A few years ago, British cycling went through a transformation. They became one of the world’s most dominant cycling countries despite a history of being… well, awful.
This was made possible by the “aggregation of marginal gains,” an approach to improvement that is both simple but incredibly powerful.
In Mark McClusky’s fantastic book Faster, Higher, Stronger he discusses this concept:
Instead of looking for one earth-shattering change, British cycling takes a different approach. It looks at every aspect of performance, and tries to improve each a little bit – even just a tenth of a percent.
If you find a training technique that makes an athlete that tiny bit stronger, it alone might not have a huge effect on a race.
But if you can stack those very small improvements on one another, finding a bit in tires and a bit in the wheels and a bit on the track surface and a bit in nutrition – well, soon those marginal gains begin to add up to big gaps between you and your competition.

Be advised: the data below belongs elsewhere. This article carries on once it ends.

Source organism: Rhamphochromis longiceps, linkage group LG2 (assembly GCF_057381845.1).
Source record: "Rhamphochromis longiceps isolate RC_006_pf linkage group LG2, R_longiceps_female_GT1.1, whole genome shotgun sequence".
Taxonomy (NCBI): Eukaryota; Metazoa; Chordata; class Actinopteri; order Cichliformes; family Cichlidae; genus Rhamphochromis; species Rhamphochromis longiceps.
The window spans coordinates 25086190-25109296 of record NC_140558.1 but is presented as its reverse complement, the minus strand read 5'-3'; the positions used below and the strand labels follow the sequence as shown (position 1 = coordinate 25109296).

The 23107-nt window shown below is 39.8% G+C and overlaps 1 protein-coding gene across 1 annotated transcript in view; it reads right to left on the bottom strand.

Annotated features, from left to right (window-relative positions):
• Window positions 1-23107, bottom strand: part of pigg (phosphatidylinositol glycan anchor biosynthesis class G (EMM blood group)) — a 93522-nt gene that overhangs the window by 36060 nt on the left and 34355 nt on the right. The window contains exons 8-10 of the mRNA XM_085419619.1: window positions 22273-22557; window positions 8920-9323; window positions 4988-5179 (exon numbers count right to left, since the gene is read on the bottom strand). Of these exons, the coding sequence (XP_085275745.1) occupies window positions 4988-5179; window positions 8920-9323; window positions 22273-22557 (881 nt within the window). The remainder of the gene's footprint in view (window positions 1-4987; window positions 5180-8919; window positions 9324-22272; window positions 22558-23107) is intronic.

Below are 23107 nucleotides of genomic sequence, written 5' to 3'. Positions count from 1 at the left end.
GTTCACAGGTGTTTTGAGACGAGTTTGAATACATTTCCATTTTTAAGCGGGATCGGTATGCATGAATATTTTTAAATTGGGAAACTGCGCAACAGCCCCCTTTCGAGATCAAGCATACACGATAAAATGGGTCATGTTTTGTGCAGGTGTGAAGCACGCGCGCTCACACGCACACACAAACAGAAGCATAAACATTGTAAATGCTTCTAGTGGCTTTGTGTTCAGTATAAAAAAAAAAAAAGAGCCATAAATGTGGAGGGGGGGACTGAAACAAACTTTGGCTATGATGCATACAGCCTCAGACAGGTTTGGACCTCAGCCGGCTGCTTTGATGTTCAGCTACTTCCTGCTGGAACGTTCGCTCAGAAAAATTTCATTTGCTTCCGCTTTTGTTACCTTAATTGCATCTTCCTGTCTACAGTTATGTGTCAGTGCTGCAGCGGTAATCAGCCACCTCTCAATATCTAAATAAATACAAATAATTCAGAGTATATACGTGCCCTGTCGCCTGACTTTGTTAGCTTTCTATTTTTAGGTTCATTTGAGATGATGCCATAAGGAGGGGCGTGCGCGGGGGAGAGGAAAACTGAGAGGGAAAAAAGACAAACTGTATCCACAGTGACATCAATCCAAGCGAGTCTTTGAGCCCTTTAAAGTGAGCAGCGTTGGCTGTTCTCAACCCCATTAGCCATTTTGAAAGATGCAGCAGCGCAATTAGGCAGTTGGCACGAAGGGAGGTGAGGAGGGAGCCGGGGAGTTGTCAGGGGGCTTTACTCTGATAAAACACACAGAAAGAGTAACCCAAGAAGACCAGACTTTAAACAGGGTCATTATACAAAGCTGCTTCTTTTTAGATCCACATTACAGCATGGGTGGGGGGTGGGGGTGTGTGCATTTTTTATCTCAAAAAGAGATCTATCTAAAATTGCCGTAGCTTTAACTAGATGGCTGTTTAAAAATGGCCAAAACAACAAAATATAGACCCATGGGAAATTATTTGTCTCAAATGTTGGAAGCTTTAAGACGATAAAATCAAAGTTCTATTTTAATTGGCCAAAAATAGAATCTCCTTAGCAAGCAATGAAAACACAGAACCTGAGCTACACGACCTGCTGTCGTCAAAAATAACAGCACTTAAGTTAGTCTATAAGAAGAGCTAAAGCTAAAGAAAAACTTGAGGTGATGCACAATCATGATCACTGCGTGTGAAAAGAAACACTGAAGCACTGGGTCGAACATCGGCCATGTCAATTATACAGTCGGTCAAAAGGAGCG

How does this help you?
First, it underscores that a healthy lifestyle matters for performance, recovery, and staying healthy. If you can…
…even just a little bit each, then you’ll stack those gains on top of one another and a breakthrough in performance becomes more likely.
The concept of marginal gains can also help you dramatically lower your risk of injury.
Just a few small tweaks to your current training (NOT one earth-shattering change) can make all the difference between yet another setback and a strong, healthy season.
Focus on the 1%
You’ve seen how training mistakes can set you back. You’ve also seen how a series of small improvements can add up to a breakthrough.
This week I’ll be sharing more details on these small improvements and how you can take advantage of them to stay healthy, run pain-free, and get faster.
To start, get your first lesson here.
I’ll also be sharing more advice on social media, so don’t miss anything:
If you’re ready to finally run without injuries, I’m ready to help you transform your running.
I think this is going to be a huge turning point in your running career so get excited!
Make sure you’re on the Strength Running Team to get the best stuff – just sign up here and I’ll take care of sending you the first coaching lesson.